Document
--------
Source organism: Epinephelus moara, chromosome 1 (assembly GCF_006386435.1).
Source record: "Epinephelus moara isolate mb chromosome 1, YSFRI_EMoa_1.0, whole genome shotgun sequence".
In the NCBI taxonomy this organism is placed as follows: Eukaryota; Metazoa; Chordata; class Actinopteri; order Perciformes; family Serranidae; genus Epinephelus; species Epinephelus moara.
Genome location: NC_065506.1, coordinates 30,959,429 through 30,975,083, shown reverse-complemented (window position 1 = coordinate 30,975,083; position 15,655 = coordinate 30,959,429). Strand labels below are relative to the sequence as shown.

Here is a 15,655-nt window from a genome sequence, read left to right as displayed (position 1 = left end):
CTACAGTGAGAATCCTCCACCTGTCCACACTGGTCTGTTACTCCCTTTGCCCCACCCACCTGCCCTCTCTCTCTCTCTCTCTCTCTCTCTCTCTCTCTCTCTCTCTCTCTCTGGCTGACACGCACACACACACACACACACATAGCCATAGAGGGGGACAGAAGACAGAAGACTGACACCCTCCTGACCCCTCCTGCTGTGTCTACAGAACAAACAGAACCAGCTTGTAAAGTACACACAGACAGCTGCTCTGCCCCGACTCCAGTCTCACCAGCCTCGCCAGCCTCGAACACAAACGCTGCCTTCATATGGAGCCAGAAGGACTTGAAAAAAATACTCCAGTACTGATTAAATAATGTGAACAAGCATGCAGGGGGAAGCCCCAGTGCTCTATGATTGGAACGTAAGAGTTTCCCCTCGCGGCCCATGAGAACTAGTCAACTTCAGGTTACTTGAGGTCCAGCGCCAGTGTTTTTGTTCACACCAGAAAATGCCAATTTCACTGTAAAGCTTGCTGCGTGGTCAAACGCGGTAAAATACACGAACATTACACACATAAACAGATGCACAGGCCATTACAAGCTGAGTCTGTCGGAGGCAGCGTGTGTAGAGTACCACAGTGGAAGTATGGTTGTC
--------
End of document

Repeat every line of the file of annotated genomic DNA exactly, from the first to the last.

Source organism: Epinephelus moara, chromosome 1 (assembly GCF_006386435.1).
Source record: "Epinephelus moara isolate mb chromosome 1, YSFRI_EMoa_1.0, whole genome shotgun sequence".
In the NCBI taxonomy this organism is placed as follows: Eukaryota; Metazoa; Chordata; class Actinopteri; order Perciformes; family Serranidae; genus Epinephelus; species Epinephelus moara.
Genome location: NC_065506.1, coordinates 30,959,429 through 30,975,083, shown reverse-complemented (window position 1 = coordinate 30,975,083; position 15,655 = coordinate 30,959,429). Strand labels below are relative to the sequence as shown.

Here is a 15,655-nt window from a genome sequence, read left to right as displayed (position 1 = left end):
CTACAGTGAGAATCCTCCACCTGTCCACACTGGTCTGTTACTCCCTTTGCCCCACCCACCTGCCCTCTCTCTCTCTCTCTCTCTCTCTCTCTCTCTCTCTCTCTCTCTCTCTGGCTGACACGCACACACACACACACACACATAGCCATAGAGGGGGACAGAAGACAGAAGACTGACACCCTCCTGACCCCTCCTGCTGTGTCTACAGAACAAACAGAACCAGCTTGTAAAGTACACACAGACAGCTGCTCTGCCCCGACTCCAGTCTCACCAGCCTCGCCAGCCTCGAACACAAACGCTGCCTTCATATGGAGCCAGAAGGACTTGAAAAAAATACTCCAGTACTGATTAAATAATGTGAACAAGCATGCAGGGGGAAGCCCCAGTGCTCTATGATTGGAACGTAAGAGTTTCCCCTCGCGGCCCATGAGAACTAGTCAACTTCAGGTTACTTGAGGTCCAGCGCCAGTGTTTTTGTTCACACCAGAAAATGCCAATTTCACTGTAAAGCTTGCTGCGTGGTCAAACGCGGTAAAATACACGAACATTACACACATAAACAGATGCACAGGCCATTACAAGCTGAGTCTGTCGGAGGCAGCGTGTGTAGAGTACCACAGTGGAAGTATGGTTGTC